Growing up in Wisconsin meant that Fridays were for fish. You know, the good 'ol tavern fish fry. It was usually perch or cod, if memory serves, all battered-up and eaten with fries, tartar sauce, and coleslaw. During Lent we ate this in the church cafeteria. But throughout the rest of the year, taverns competed to offer the best in the region.
Then I moved to Seattle. I fell under the salmon spell for awhile and abandoned all thoughts of our river fishes. One day, I came home to my roommate who announced she had whipped up some fish tacos. What? Fish can be in a taco? My naivety shown through at that moment. Since then, however, I've been a full convert.
Here is a recipe with the Wisconsin influence: beer-battered fish tacos with a coleslaw-like topping and a tartary sauce. It's my winter fish taco version since the tomatoes I use for a Pico de gallo salsa taste like cardboard right now.
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Beer-battered Fish Tacos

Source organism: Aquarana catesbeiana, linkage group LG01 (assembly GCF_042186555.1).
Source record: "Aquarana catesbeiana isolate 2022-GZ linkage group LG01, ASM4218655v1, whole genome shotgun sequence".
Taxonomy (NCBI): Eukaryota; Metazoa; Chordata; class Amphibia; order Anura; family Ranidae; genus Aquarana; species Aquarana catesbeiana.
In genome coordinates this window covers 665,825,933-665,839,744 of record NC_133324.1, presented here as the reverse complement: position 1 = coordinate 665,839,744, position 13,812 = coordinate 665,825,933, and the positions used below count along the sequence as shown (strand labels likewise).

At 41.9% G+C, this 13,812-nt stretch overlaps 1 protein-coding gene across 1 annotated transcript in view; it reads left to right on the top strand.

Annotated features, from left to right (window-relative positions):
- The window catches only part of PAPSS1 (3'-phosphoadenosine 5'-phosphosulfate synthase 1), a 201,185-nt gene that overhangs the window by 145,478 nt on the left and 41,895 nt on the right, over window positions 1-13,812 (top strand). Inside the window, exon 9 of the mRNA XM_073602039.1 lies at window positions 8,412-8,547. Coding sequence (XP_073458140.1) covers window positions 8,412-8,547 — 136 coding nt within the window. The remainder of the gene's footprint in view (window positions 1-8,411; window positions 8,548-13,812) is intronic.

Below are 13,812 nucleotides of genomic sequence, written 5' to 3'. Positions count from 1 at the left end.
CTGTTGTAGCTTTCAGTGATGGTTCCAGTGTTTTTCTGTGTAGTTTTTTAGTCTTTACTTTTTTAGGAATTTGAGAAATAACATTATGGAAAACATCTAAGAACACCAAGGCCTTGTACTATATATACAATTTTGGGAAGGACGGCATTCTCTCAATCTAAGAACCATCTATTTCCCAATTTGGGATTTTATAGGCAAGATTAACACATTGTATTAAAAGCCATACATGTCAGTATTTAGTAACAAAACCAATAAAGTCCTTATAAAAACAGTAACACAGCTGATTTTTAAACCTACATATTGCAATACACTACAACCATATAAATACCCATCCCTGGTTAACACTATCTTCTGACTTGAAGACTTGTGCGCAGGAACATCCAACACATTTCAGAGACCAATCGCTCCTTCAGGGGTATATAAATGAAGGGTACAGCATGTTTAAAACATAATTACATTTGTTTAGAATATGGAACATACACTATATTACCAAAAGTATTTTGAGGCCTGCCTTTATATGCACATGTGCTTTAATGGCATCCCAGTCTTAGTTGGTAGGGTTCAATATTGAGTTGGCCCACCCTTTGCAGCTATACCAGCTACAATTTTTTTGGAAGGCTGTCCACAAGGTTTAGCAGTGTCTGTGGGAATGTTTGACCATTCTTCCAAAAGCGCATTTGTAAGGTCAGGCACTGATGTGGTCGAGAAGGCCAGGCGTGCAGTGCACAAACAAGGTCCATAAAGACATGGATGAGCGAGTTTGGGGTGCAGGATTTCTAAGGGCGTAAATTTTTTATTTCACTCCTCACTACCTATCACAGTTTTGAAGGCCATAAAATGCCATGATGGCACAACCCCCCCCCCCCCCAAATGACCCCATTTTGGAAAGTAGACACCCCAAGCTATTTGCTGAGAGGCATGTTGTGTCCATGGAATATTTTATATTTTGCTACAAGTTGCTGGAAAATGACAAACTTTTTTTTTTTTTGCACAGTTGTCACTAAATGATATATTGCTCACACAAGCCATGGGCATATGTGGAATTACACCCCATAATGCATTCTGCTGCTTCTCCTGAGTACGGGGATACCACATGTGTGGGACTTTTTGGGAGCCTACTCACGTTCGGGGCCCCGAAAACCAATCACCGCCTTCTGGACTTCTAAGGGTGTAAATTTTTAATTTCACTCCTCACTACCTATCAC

Inspired by Coastal Living, July 2002
Eat with a really cold brewski (Wisco slang for beer)
1 1/4 lb (500g) white fish (halibut and perch are both excellent choices)
1 cup (110g) flour
1 tsp salt
1 tsp sugar
1/2 tsp baking powder
1 cup (235ml) beer
hot sauce (optional)
2 Tb sour cream
2 Tb mayonnaise
2 Tb plain yogurt
juice of half a lime
1/2 tsp cumin
1 clove garlic, minced
half a small head of cabbage
corn tortillas (note: in Brno one can find these at Makro)
optional pickled onions:
half a red onion, thinly sliced into half circles
1/4 cup apple cider vinegar
2 Tb sugar
1/4 tsp salt
If you're making the pickled onions, start with that. Heat the vinegar, sugar and salt until dissolved. Add in the onion slices and coat well. Let sit for at least 25 minutes.
Slice up the condiments while you're waiting: cabbage and radishes, both into fairly thin slices. Make the cream sauce. Combine the sour cream, mayo and yogurt. Stir in the lime juice, cumin, and garlic. Salt a bit.
For the fish batter, mix the flour and next 3 ingredients together. Whisk in the beer and hot sauce. Add the fish (cut up into 2 inch pieces, or smaller.) Get a wide pan with high sides out and fill with 1 - 2 inches of oil. Heat on med-low. In 2 separate batches fry up the fish. Should take about 5 minutes each. Let sit on paper towel while you get the table ready. Eat on tortillas with all the toppings you like, and maybe throw on some extra lime and cilantro if you've got it.
Dobrou Chut'/ Enjoy!